Teresa Fung, Sc.D., M.S.. an adjunct professor of nutrition at the Harvard School of Public Health and a professor at Simmons College in Boston, confirms the kale-thyroid link. But, she says, “normal, reasonable amounts of eating should not be a problem. A regular person [with no thyroid issues] who eats several servings of cruciferous vegetables a week should not have problems.”
Fung adds: “It’s the dose that makes a poison. If people have hypothyroidism or they’re taking thyroid medication, then they should check with their doctor. But even in this case, reasonable amounts shouldn’t be a problem. Now, if people have a tall glass of kale juice every single day, then it gets into the unknown territory.”
So, what are still-anxious kale-lovers to do? I asked Somerville, Mass. health coach and psychology of eating coach Nina Manolson to offer some guidance. (She’s not a doctor, but she knows a lot about food, so keep that in mind and always check with a professional if you make major changes in your diet.)
Nina reiterated that kale is a goitrogenic food, meaning that it can contribute to an enlarged thyroid — a goiter. A goiter indicates that the thyroid gland is not functioning optimally. But, she says, there are ways to have our kale and eat it too. Here, lightly edited, are her suggestions:
1. Cook Your Kale
The goitrogenic properties of kale become dramatically lessened when kale — or any other cruciferous vegetable — is cooked. (Other veggies in this category include: broccoli, brussel sprouts, cabbage, cauliflower, collard greens, kohlrabi, mustard, rutabaga, turnips, bok choy and Chinese cabbage. Arugula, horseradish, radish, wasabi and watercress are also cruciferous vegetables.)
2. Eat Seaweed
Kale on its own does not increase the risk of thyroid problems. It’s a combination of factors; including potential iodine deficiency. (One of the most common causes of goiters is iodine deficiency.) Adding seaweed or another iodine rich food to your diet may, in some cases, help you get adequate iodine.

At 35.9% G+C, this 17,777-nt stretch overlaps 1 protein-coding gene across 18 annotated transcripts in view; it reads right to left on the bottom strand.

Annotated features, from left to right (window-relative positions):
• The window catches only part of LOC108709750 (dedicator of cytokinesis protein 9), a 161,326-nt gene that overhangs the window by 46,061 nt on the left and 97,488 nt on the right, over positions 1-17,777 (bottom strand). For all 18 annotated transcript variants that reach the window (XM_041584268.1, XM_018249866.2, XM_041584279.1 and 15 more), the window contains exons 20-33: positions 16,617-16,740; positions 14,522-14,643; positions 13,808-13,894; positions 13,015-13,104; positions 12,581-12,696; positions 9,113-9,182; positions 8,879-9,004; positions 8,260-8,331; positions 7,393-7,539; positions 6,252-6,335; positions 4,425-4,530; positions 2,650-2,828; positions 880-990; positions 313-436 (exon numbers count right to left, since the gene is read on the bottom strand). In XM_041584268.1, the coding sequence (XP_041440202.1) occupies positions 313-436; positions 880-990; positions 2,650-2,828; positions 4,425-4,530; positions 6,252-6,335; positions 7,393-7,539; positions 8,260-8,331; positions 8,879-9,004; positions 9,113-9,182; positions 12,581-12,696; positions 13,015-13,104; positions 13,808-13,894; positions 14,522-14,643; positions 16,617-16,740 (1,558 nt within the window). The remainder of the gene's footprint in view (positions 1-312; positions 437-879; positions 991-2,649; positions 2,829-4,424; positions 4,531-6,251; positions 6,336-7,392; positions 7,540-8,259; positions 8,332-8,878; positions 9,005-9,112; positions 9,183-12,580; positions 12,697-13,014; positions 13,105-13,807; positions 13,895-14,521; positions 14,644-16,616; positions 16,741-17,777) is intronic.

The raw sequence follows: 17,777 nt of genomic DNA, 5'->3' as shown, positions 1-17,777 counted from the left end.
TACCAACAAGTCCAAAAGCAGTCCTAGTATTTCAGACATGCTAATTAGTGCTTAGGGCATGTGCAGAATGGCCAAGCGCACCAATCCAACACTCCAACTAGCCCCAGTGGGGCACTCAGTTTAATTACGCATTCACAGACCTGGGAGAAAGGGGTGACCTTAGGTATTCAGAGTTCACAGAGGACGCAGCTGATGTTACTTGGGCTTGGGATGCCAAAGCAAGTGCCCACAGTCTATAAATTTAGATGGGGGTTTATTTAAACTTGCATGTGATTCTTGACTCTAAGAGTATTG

3. Throw A Brazil Nut Into Your Smoothie
Selenium can support normal iodine levels which in turn may support a healthy thyroid. A Brazil nut or two in your daily smoothie or as a topping to any dish might help keep selenium levels strong.
4. Switch Up Your Greens
Vary your greens. If you’re going to eat kale one day choose a non-cruciferous, non-goitrogenic veggie dish the next, like a simple cucumber and tomato salad, or beets. There are many highly nutritious vegetables that aren’t goitrogenic, including celery, parsley, zucchini, carrots and more. Our bodies need many nutrients and by eating a variety of vegetables you’ll ensure that you don’t overload on one and skip another.
If you don’t have a thyroid issue, kale can and should be a delicious and healthy part of your diet because it is, indeed, a nutritional superstar with excellent credentials:
•It supports strong bones because of its high calcium content.
•It’s a potential immune booster, rich in Vitamin C.
•It may protect us against cancer because it’s packed with antioxidants and as mentioned, it’s a cruciferous vegetable.
•It’s high in iron which can support blood and energy levels.
•And of course, it’s packed with fiber so it’s great for digestion.
All of this leaves me wishing that eating were just, well, simpler. With no arsenic in the rice and no flip-flopping guidance on milk, soy, whatever, from the experts.